NPR NEWS HEADLINESObama's Favorite County — At Least When It Comes To Giving Speeches
The president has visited Prince George's County, Md., four times this year. It is the most affluent county with an African-American majority. It also happens to be very close to the White House.
The Ohio Snake Art That's Been Mid-Slither For A Millennium
In another installment of the Spring Break series, Noah Adams visits the Serpent Mound in southern Ohio. It's not a burial site; it's a massive, grass-covered snake effigy, created a millennium ago.
When Being Pregnant Also Means Being Out Of A Job
Thirty-six years after Congress passed the Pregnancy Discrimination Act, employers still have very different interpretations of what they're required to do to accommodate expectant mothers.
Writer Gabriel Garcia Marquez, Who Gave Voice To Latin America, Dies
The master of magic realism was the region's best-known writer. His novels were filled with miraculous events and characters; love and madness; wars, dreams and death. He died Thursday at 87.
A Story Of Torture And Forgiveness That Spans A Half-Century
Director Jonathan Teplitsky speaks about his film The Railway Man. It tells the true story of Eric Lomax, a British Army officer who was a prisoner of war during World War II at a Japanese labor camp.
Harmony-Loving Sisters Keep It Retro
The Secret Sisters' new album, Put Your Needle Down, displays their sophisticated, timeless sound and the country-twang influences of their hometown, Muscle Shoals, Ala.
On Russian Call-in Show, Putin Maintains Hard Line Against West
Russian President Vladimir Putin says he hopes he won't have to move troops into Ukraine to protect the local Russian-speaking population, but he reserves the right to do so.
Why Israel Is Staying On The Sidelines In Ukraine Crisis
Israel has been largely silent about Russia's muscling in on Ukraine. The tiny country — with a Russian Jewish foreign minister — seems to want to preserve its good relations with Moscow.
Search Continues For Nearly 300 Missing In South Korea Ferry Accident
The search continues for survivors and answers in the South Korean ferry disaster. NPR's Anthony Kuhn offers details on the latest developments.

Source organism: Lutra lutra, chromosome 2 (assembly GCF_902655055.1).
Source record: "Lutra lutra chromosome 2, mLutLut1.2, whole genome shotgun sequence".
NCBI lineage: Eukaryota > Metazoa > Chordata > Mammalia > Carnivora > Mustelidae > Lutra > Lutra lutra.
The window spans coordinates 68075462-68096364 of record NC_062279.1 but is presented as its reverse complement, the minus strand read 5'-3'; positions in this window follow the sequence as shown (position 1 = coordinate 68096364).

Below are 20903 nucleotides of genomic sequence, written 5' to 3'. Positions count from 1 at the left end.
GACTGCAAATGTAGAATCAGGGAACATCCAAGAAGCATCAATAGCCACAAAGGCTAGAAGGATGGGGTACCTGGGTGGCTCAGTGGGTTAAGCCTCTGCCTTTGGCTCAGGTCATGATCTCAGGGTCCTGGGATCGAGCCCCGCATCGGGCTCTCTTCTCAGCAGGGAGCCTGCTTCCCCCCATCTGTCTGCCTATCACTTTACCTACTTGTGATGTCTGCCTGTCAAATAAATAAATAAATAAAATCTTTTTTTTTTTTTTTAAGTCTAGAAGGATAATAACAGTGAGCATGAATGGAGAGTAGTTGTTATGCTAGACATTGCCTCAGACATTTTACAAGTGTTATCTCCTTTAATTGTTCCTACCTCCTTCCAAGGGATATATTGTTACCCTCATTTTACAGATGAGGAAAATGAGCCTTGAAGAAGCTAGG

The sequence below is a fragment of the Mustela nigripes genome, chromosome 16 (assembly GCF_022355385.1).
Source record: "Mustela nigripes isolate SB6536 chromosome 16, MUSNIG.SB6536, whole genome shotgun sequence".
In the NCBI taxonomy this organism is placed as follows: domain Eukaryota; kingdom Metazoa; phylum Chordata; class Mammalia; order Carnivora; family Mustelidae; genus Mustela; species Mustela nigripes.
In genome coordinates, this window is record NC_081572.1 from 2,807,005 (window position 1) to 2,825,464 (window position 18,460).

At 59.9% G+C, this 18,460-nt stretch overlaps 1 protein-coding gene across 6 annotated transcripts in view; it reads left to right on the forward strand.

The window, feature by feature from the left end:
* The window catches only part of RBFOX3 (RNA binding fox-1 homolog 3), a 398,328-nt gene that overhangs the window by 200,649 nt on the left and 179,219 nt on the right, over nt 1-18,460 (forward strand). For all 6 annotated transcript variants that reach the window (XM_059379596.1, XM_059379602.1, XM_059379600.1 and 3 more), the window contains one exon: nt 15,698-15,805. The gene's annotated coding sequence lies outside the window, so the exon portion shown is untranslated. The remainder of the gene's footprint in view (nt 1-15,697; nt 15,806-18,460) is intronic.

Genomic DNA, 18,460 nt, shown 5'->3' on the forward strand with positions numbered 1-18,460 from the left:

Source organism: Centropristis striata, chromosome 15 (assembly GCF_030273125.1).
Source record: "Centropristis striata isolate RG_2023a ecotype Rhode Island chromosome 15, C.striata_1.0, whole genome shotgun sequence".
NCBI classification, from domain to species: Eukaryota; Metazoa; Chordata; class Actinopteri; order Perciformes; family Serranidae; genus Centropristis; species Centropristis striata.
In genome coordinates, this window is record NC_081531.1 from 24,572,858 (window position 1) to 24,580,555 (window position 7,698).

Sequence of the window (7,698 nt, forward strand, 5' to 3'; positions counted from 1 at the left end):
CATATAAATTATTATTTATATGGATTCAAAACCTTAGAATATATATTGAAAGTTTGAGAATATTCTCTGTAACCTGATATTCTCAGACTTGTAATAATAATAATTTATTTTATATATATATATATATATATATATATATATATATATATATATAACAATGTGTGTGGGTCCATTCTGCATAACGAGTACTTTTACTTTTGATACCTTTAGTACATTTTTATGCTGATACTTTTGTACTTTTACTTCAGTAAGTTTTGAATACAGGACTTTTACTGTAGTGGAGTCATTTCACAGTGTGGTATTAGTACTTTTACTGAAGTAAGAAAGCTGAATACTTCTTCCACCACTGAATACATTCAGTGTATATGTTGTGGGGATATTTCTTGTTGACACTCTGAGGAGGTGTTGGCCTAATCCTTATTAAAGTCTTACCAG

Opposing Protests Pull Eastern Ukraine In Two Directions
In eastern Ukraine, demonstrators supporting a unified Ukraine are rallying just blocks from where pro-Russian militants are occupying a government building.
Out Of A Tough Day Of Diplomacy, A Surprising Deal On Ukraine
Diplomats from the United States and Europe gathered in Geneva Thursday to discuss how to resolve the crisis in Ukraine. Secretary of State John Kerry and his counterparts from Russia, Ukraine and the European Union spoke for more than five hours on the issue.
Big Stars Don't Always Guide TV Shows To Success
CBS is planning a one-hour season finale for Robin Williams' The Crazy Ones. It was one of three sitcoms built around big established stars this season, all three of which suffered in the ratings.
Who's Crazy Enough To Start A Newspaper In 2014? Ask LA Register
The Los Angeles Register is a newspaper that just launched this week. Despite dropping newspaper sales, Ben Bergman of KPCC reports that the publisher thinks there's still an audience for print.
Amid The Tumult, What Dangers Face Minorities In Ukraine?
Rita Izsak, the United Nations' special rapporteur on minority issues, discusses her recent visit to Ukraine.
States Are Spotty In Following High Court Lead On Juvenile Sentencing
The Supreme Court has recently ruled that mandatory life sentences, without parole, for juveniles are unconstitutional, but states have varied in how they've complied with these decisions.